GERD - Hiatal Hernia- Gastric Reflux
Did you know the third leading medication prescribed in the United States is a proton pump inhibitor (PPI) to decrease stomach acid? In fact, there are over 110 million prescriptions written every year. Proton pumps inhibitors only relieve symptoms. They don’t fix the problem. With reflux irritation they only hide the symptoms and in fact can cause a lot of problems. There is an increase in risk of pneumonia and C-diff bacterial infections in patients on PPI’s. Why are so many people on proton pump inhibitors? What is causing an epidemic in gastric reflux?
Stomach acid is needed for absorption of iron, Vitamin B12 and calcium. Patients on these medication also have a diminished ability to absorb these minerals and vitamins. They are more likely to develop conditions related to deficiencies of these substances. Are we really helping patients by doing this?
Gastrointestinal esophageal reflex disease or GERD is ultimately caused by poor dietary choices especially ingestion of high carbohydrate diet and gluten. When you eat large amounts of these foods it signals the hormone gastrin which is released by the stomach and helps in the release of cholecystokinin which tells the gall bladder to release bile salts and bile for the digestion of fats. Gastrin also stimulates the pancreas to secrete digestive enzymes and stimulates the stomach to secrete stomach acid. The stomach acid needs to get down to a ph of 3 to be effective at digesting proteins. When the stomach ph is below 3 it will turn gastrin off.
Normal ph is 7. When the ph drops to 6, that is 10X’s more acidic than a ph of 7. When it drops to 5, that is 100X’s more acidic than a ph of 7. When it drops to 3 that is 10,000X’s more acidic than a ph of 7. The stomach can operate between a ph of 1 and 3. So maybe we aren’t producing enough stomach acid.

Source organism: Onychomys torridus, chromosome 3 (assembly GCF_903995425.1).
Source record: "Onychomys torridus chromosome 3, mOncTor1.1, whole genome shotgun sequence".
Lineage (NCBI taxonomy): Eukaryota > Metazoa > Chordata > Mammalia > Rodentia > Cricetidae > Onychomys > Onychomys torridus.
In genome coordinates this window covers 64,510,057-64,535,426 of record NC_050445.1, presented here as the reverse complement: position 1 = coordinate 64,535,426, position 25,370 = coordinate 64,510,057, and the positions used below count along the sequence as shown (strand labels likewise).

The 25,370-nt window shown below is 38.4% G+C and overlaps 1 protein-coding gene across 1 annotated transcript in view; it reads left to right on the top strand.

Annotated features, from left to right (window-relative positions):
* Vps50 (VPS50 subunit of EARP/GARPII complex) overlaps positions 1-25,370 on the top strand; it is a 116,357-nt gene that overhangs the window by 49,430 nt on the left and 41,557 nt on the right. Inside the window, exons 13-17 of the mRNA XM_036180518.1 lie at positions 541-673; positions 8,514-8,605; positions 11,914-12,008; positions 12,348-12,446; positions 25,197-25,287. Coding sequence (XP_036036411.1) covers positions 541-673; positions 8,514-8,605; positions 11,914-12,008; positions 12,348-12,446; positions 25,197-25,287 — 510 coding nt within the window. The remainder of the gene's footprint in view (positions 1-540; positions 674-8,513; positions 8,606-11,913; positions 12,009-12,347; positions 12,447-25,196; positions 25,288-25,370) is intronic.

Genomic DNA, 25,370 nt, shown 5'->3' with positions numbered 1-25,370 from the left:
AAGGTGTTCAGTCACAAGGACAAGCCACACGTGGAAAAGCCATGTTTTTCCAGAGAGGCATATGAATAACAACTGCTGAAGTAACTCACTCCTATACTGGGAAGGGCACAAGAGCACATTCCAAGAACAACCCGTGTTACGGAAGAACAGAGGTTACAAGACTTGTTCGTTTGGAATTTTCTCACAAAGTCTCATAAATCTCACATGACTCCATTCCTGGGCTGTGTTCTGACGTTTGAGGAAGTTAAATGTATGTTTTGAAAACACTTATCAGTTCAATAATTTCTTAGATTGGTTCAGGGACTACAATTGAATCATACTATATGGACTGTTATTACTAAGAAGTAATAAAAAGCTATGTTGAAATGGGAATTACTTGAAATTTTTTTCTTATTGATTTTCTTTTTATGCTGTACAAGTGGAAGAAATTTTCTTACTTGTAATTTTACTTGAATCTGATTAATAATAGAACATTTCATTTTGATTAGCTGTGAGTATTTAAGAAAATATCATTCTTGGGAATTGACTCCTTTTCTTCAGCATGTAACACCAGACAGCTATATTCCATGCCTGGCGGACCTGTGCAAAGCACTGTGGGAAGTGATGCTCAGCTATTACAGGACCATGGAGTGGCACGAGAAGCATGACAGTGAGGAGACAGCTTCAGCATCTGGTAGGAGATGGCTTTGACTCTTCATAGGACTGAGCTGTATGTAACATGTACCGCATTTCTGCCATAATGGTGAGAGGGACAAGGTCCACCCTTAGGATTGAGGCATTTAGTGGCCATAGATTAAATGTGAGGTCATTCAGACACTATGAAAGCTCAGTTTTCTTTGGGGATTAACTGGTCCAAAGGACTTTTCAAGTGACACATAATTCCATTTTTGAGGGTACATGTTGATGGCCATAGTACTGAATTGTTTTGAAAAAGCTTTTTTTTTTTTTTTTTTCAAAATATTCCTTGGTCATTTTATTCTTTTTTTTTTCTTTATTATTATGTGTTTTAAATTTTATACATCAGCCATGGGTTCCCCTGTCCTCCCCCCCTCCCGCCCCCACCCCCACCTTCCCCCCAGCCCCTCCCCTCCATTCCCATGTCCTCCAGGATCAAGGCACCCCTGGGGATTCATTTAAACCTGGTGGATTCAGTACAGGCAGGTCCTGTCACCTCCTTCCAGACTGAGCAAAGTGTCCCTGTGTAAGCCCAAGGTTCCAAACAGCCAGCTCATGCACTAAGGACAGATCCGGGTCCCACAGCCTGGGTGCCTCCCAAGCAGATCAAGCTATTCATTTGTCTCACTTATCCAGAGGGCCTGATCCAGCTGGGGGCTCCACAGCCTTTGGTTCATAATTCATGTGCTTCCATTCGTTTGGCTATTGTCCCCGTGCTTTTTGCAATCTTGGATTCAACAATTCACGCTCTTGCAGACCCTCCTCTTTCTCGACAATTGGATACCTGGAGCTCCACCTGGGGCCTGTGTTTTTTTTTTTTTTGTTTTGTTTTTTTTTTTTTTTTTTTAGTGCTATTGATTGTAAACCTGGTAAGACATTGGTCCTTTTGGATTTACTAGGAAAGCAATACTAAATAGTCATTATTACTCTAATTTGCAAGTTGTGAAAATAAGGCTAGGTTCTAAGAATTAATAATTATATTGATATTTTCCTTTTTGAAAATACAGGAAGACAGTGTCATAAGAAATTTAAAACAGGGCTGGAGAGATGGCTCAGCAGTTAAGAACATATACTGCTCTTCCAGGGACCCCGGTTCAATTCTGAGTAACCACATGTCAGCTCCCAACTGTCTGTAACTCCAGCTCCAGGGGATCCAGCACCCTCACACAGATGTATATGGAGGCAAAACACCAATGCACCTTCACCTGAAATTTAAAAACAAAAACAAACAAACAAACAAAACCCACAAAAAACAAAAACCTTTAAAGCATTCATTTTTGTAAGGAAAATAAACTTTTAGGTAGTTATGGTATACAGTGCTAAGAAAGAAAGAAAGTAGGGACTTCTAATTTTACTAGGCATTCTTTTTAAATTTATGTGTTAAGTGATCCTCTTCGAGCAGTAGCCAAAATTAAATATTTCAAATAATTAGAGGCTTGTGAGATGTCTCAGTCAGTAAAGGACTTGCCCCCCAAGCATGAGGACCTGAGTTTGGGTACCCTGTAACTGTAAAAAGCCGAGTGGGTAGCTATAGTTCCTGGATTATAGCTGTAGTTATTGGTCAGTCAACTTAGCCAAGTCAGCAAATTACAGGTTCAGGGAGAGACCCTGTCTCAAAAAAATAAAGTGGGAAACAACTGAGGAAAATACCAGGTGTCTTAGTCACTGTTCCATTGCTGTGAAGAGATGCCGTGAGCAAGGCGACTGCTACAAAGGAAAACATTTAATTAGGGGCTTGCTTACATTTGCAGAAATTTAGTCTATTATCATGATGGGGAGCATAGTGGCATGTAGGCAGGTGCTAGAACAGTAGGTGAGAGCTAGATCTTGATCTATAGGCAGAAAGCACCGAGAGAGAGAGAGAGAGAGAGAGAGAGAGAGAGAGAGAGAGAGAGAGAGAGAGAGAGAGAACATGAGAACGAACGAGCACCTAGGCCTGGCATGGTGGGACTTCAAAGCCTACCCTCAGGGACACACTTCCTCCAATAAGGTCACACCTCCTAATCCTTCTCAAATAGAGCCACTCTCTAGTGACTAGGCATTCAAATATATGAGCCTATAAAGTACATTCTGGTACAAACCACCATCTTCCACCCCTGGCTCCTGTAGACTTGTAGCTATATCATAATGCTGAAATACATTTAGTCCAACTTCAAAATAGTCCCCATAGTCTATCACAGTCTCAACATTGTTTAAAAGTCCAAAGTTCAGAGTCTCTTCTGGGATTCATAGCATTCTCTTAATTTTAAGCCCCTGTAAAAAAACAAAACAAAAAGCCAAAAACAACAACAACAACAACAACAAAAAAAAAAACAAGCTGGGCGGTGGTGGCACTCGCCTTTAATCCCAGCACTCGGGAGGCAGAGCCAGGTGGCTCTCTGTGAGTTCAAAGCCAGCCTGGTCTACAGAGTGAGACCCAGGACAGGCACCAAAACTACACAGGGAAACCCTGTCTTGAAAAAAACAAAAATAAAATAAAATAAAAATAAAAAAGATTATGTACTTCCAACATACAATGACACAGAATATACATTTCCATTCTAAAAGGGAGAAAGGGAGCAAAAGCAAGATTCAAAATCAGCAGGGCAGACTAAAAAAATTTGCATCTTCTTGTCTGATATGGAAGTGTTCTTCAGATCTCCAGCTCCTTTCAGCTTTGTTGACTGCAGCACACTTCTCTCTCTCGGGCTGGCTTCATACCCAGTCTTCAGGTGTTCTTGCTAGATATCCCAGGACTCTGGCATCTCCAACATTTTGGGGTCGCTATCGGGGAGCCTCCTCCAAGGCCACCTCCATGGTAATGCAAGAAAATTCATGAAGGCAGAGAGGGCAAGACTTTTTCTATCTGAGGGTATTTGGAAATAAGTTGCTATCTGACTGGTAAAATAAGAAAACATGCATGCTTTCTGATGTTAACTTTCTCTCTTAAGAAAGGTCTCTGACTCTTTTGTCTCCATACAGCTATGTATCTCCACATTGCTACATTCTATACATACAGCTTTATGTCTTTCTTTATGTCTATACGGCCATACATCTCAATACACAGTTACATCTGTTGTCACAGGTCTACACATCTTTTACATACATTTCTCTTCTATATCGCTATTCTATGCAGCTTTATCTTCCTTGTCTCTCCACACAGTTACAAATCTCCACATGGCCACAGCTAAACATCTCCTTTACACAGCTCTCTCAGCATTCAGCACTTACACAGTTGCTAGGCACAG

The esophageal sphincter is a band of muscle tissue between the esophagus and stomach that is suppose to close to prevent acid from regurgitating up the esophagus. It will start to close at a ph of 4.5.
So lets say you are not making enough stomach acid and your ph is 5. In this case your stomach is 100X’s more acidic then ph of 7. The esophageal sphincter will still be open and acid can reflux up into the esophagus. This can cause symptoms of heartburn. This patient is then put on a proton pump inhibitor to stop stomach acid production. The medication is very effective. A proton pump inhibitor medication will stop 97% of stomach acid production. This can cause other problems. Food will sit longer in the stomach since it’s not being digested. Stomach acid is suppose to keep bacteria from migrating up from the large intestine into the small intestine. With decreased stomach acid a condition called small intestinal bacteria overgrowth or SIBO can occur. Another problem with decreased stomach acid is the increase in a bacteria called Heliobacter pylorii which is linked to ulcers. In fact, proton pump inhibitors were originally developed to treat ulcers. It takes about two weeks to heal an ulcers with a PPI. They were not designed to be used for years and years.
Other problems that develop from low stomach acid are food is not fully digested and this leads to chronic constipation. Gall bladder problems, gastritis and irritable bowel syndrome can also be related to low stomach acid.
At Midwest Functional Medicine we run extensive lab work to develop an individual approach that is specific to your needs. You are assigned your own personal health coach to walk you through the process and hold your hand the whole way. Two locations in Bloomington, Illinois and Swansea, Illinois to serve you better. But you don’t have to travel. Online consultations are available.